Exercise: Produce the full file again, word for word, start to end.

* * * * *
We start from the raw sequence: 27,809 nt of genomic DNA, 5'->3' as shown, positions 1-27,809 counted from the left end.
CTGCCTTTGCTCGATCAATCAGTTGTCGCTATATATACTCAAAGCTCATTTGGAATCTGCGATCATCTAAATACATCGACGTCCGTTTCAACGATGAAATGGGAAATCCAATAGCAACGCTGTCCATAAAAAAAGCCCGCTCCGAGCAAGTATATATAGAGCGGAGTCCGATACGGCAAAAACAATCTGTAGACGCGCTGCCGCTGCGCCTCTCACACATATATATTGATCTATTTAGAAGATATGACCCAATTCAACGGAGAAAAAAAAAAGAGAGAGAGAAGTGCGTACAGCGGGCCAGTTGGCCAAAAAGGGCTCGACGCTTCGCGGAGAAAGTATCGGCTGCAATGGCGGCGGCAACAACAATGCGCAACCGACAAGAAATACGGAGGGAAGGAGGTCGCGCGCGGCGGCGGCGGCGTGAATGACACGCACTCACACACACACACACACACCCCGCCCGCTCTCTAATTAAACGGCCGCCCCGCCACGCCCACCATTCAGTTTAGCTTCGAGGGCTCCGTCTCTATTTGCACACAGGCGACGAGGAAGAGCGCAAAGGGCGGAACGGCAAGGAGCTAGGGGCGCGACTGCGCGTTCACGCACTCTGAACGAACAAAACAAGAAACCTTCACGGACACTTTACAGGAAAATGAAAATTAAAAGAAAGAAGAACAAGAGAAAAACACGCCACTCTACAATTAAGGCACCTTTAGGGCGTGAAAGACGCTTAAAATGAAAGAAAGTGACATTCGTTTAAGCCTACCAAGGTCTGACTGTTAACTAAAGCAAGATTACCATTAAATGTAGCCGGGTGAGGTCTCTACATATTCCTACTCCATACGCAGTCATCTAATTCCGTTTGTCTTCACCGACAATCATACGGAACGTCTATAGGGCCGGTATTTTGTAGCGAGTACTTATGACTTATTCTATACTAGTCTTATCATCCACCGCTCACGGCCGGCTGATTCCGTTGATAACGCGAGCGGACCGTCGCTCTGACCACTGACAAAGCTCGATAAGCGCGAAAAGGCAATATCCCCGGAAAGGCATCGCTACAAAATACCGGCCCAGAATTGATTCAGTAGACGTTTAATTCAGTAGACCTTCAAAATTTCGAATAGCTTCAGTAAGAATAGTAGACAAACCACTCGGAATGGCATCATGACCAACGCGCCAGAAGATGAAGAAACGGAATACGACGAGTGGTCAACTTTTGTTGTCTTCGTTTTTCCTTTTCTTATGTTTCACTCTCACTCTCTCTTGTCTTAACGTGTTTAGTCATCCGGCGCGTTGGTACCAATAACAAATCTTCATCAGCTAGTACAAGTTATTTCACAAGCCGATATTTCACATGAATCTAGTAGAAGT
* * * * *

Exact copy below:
We start from the raw sequence: 27,809 nt of genomic DNA, 5'->3' as shown, positions 1-27,809 counted from the left end.
CTGCCTTTGCTCGATCAATCAGTTGTCGCTATATATACTCAAAGCTCATTTGGAATCTGCGATCATCTAAATACATCGACGTCCGTTTCAACGATGAAATGGGAAATCCAATAGCAACGCTGTCCATAAAAAAAGCCCGCTCCGAGCAAGTATATATAGAGCGGAGTCCGATACGGCAAAAACAATCTGTAGACGCGCTGCCGCTGCGCCTCTCACACATATATATTGATCTATTTAGAAGATATGACCCAATTCAACGGAGAAAAAAAAAAGAGAGAGAGAAGTGCGTACAGCGGGCCAGTTGGCCAAAAAGGGCTCGACGCTTCGCGGAGAAAGTATCGGCTGCAATGGCGGCGGCAACAACAATGCGCAACCGACAAGAAATACGGAGGGAAGGAGGTCGCGCGCGGCGGCGGCGGCGTGAATGACACGCACTCACACACACACACACACACCCCGCCCGCTCTCTAATTAAACGGCCGCCCCGCCACGCCCACCATTCAGTTTAGCTTCGAGGGCTCCGTCTCTATTTGCACACAGGCGACGAGGAAGAGCGCAAAGGGCGGAACGGCAAGGAGCTAGGGGCGCGACTGCGCGTTCACGCACTCTGAACGAACAAAACAAGAAACCTTCACGGACACTTTACAGGAAAATGAAAATTAAAAGAAAGAAGAACAAGAGAAAAACACGCCACTCTACAATTAAGGCACCTTTAGGGCGTGAAAGACGCTTAAAATGAAAGAAAGTGACATTCGTTTAAGCCTACCAAGGTCTGACTGTTAACTAAAGCAAGATTACCATTAAATGTAGCCGGGTGAGGTCTCTACATATTCCTACTCCATACGCAGTCATCTAATTCCGTTTGTCTTCACCGACAATCATACGGAACGTCTATAGGGCCGGTATTTTGTAGCGAGTACTTATGACTTATTCTATACTAGTCTTATCATCCACCGCTCACGGCCGGCTGATTCCGTTGATAACGCGAGCGGACCGTCGCTCTGACCACTGACAAAGCTCGATAAGCGCGAAAAGGCAATATCCCCGGAAAGGCATCGCTACAAAATACCGGCCCAGAATTGATTCAGTAGACGTTTAATTCAGTAGACCTTCAAAATTTCGAATAGCTTCAGTAAGAATAGTAGACAAACCACTCGGAATGGCATCATGACCAACGCGCCAGAAGATGAAGAAACGGAATACGACGAGTGGTCAACTTTTGTTGTCTTCGTTTTTCCTTTTCTTATGTTTCACTCTCACTCTCTCTTGTCTTAACGTGTTTAGTCATCCGGCGCGTTGGTACCAATAACAAATCTTCATCAGCTAGTACAAGTTATTTCACAAGCCGATATTTCACATGAATCTAGTAGAAGT